What is in common to all three forms of infection – bacterial, viral and fungal, is that they are caused by invading parasitic microorganisms. In other words, microorganisms that use the host – human body – to feed and multiply, without giving anything back. In fact, their over-proliferation damages the host.
Aside from parasitic microorganisms, there are larger forms of parasitic organisms either inhabiting the body – like intestinal parasites, from protozoa (animal-like microorganisms that hunt and swallow their food) to intestinal worms – or external blood suckers, like mosquitoes, lice, ticks or leeches. Not seldom these relatively large parasitic organisms are carriers of pathogenic microorganisms causing serious and life-threatening infections (lime disease, malaria, West Nile encephalitis/meningitis, etc.).
Most infectious diseases are easy to diagnose, and are usually treated successfully with antibiotics. However, the emerging problem is increasing number of antibiotic-resistant strains of microorganisms, mainly resulting from the overuse of antibiotics in both, human health care and in animals commercially grown for food. The more extensive use of antibiotics, the wider breeding ground for new, antibiotic-resistant bacterial strains.
This wasn’t hard to predict. As far back as early 1960’s, Rachel Carson (Silent Spring) was trying to bring attention to many negative effects of the overuse of pesticides, one of them being creating resistant insect strains. Somehow, a direct parallel escaped organized medicine when it comes to the (over)use of antibiotics.
The war against pathogenic microorganisms we can’t win – at best we can stay one step ahead. New antibiotics containing more than a single bacterial toxin are being developed as we speak. These will be more efficient initially but, after a while – just as it’s happened with the first generation of antibiotics – new superbugs will emerge, more resistant and more dangerous than ever!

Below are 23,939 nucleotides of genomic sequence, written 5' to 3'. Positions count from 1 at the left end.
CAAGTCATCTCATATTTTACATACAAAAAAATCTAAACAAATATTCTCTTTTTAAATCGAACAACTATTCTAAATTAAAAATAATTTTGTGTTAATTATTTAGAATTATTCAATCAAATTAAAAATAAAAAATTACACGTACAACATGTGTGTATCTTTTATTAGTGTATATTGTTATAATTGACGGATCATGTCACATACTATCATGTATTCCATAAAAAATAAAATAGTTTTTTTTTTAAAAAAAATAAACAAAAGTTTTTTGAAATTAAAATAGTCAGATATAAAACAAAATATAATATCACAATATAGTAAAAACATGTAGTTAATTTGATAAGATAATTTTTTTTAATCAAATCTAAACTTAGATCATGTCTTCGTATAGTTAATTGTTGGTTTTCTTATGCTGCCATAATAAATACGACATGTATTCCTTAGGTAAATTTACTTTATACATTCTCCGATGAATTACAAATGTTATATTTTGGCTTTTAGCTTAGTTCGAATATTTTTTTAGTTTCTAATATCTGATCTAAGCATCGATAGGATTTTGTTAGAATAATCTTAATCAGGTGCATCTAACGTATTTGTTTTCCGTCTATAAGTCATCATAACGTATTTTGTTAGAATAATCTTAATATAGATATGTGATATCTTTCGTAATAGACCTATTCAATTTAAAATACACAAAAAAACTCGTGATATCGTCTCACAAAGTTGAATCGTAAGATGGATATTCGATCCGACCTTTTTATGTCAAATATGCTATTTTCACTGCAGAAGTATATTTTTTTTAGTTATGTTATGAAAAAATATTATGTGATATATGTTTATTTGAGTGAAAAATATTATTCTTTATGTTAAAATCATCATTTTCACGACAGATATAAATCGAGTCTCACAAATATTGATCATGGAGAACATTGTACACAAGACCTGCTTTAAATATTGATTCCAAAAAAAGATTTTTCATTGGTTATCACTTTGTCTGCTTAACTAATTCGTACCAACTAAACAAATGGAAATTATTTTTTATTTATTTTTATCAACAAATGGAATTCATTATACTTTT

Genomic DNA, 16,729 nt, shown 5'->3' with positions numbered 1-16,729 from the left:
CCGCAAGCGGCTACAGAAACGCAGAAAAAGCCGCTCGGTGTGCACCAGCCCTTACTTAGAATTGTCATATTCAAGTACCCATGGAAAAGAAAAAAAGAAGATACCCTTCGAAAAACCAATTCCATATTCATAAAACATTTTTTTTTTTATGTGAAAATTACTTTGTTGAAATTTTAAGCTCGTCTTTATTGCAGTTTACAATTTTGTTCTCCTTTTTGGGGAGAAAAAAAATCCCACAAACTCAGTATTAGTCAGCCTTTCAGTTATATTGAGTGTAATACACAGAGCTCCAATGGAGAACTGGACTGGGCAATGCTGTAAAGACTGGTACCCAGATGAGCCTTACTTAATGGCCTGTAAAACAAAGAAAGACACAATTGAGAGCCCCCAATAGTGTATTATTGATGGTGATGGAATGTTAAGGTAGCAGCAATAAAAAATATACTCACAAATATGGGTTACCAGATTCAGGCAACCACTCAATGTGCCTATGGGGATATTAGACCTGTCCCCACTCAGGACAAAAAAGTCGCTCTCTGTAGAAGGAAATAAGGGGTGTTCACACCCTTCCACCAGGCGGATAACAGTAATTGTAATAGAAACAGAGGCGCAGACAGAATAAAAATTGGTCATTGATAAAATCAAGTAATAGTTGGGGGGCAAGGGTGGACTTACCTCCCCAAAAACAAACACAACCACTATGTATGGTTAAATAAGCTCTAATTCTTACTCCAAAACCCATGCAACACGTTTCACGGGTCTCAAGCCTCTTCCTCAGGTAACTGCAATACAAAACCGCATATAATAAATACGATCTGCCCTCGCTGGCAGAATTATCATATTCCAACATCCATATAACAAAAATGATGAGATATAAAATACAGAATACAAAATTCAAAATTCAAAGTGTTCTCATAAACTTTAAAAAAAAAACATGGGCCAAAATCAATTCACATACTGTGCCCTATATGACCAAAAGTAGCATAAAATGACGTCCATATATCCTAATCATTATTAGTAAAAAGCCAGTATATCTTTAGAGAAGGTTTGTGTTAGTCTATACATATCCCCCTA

Luckily, other options are open. One is the use of selective viruses which would only attack harmful bacteria. The other is to target bacterial DNA directly; either way, it will likely be up to molecular/genetic medicine to spare the humanity from devastating epidemics in the near future.
As always – and especially considering increasingly inefficient antibiotic treatments – your best bet is still to take good care of your health in general, and health of your immune system in particular. Thus good digestion, quality nutrition and lowering your toxic exposure become even more important. Also, avoiding foods of animal origin where the animals are routinely given antibiotics – and that is almost always the case with animals grown in confined spaces – significantly reduces your chances of being infected with antibiotic-resistant strains.
Healthy digestive tract is a must for efficient immune and
detox system, as well as for your health in general.
To assess its state of health – as well as possible hidden bacterial and fungal infections – you need to use appropriate lab tests.
Poor diet and compromised gut health is most often what causes your body defenses to weaken, making your body an easy pray to infectious microorganisms. You may have them temporarily suppressed with antibiotic treatments, but they will keep coming back as long as you don’t address and correct this core problem.
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